Most fantasy writers have no problem recommending players you should go after, but do they really pick up all the players they hype up? I’ll answer for them: fuck no. Here on “Shit I Do,” I will discuss players yours truly has personally invested in throughout the five leagues I’m in. If a player is good enough to sit on one of my teams, then surely they are worthy of your attention.
In April, the waiver wire pickups people make can literally change a season. You pick up a Charlie Blackmon, someone who was getting no love pre-regular season, and all of a sudden you have yourself a top 30 OF for free. However, that kind of shit rarely happens after the first few weeks of the season. Sure there might be some hot prospects who come up during the summer, but those guys are likely on many fantasy owners’ radars and you will either A) have strict competition for them if they get placed on waivers in your league after their call-up or B) hope that no one has stashed them already in anticipation of a promotion. At this stage of the year, the pickups you make are likely for one of these reasons:
1) Someone on your team got hurt (pussy) and you have to replace them with a warm body that will hopefully hold down the fort.
2) You’ve had enough of a player you drafted and are dropping them from your roster, and now you are hoping that one of the moves you make to replace them are solid enough to put up starter-caliber fantasy numbers.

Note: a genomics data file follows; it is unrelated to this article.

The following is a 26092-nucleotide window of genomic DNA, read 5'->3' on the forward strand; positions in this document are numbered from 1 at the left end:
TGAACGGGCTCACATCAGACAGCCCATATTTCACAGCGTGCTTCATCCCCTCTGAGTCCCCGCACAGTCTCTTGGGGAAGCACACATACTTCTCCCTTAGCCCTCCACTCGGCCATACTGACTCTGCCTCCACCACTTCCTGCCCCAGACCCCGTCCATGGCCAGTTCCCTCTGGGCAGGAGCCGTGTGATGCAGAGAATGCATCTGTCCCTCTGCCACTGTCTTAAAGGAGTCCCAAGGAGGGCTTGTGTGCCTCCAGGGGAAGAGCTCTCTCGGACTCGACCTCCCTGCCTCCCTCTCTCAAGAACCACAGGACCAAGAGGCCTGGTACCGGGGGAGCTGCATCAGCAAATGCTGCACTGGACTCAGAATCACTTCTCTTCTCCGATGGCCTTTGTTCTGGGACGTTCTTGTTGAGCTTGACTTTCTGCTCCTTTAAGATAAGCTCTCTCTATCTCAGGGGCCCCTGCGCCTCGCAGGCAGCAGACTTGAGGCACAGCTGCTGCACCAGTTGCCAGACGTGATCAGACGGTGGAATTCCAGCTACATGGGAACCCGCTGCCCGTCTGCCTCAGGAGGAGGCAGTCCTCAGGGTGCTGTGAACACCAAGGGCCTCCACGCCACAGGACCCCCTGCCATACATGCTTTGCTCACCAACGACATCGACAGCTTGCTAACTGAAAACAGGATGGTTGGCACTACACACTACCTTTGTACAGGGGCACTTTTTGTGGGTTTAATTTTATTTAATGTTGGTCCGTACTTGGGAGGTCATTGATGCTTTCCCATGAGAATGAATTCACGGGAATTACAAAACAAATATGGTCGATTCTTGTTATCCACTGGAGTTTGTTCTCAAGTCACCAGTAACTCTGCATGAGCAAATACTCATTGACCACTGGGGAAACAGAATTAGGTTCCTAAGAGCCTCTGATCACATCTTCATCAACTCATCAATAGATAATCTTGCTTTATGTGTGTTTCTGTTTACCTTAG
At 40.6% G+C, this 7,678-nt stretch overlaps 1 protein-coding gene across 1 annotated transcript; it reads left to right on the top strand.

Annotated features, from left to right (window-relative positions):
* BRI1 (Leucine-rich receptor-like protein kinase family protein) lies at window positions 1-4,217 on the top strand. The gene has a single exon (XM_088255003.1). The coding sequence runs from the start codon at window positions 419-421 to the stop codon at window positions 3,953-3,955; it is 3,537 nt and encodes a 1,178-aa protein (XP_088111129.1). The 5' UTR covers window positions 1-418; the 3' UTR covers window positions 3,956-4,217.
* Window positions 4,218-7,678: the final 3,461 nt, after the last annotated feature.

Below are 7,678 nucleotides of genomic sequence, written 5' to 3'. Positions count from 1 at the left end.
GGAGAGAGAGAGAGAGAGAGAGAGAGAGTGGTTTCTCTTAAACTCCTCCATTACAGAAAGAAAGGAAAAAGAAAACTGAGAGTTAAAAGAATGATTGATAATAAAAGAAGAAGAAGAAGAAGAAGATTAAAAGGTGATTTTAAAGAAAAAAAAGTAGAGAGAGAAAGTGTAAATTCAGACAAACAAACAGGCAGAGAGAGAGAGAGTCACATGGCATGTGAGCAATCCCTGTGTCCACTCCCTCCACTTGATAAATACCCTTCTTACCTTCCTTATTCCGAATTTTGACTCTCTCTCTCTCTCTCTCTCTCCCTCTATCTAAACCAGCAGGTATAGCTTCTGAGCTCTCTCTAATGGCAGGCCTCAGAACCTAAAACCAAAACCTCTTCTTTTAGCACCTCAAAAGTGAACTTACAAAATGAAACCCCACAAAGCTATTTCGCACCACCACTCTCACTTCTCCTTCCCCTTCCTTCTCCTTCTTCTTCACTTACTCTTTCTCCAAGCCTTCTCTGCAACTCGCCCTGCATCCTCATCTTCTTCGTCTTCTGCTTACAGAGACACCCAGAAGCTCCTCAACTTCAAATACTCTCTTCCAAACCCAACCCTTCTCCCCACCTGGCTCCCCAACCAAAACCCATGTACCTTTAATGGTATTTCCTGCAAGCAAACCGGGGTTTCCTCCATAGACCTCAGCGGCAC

3) You are replacing one waiver wire pickup that didn’t pan out for another (in the hopes that this one will work out).
Whatever your reason for making moves the rest of the year, the motivation behind them probably isn’t too positive. Still, that doesn’t mean you can’t improve your team. Even if you pick up a guy who is only good for a couple of weeks, those stats still count. Shit, in leagues with three OFs, you can literally let one (or even two) of your OF spots be a revolving door of players on hot streaks. Sounds risky, but there is actually a lot of flexibility in rotating short-term solutions in and out of your roster (as long as your league has no maximum on transactions). Of course, it would be great to pick up a bat or arm and have them go on a tear that forces you to roster them all year. But the reality is, the odds of that happening are worse than my chances of getting turned down by a female (slim to none mu’fucka).
Fortunately, your boy Big Poppa Pockets is here to help guide your fantasy team to helpful alternatives that are sitting on many waiver wires. So without further ado, let’s get to this week’s pickups by tha God.
Ike Davis a.k.a. Snow Ike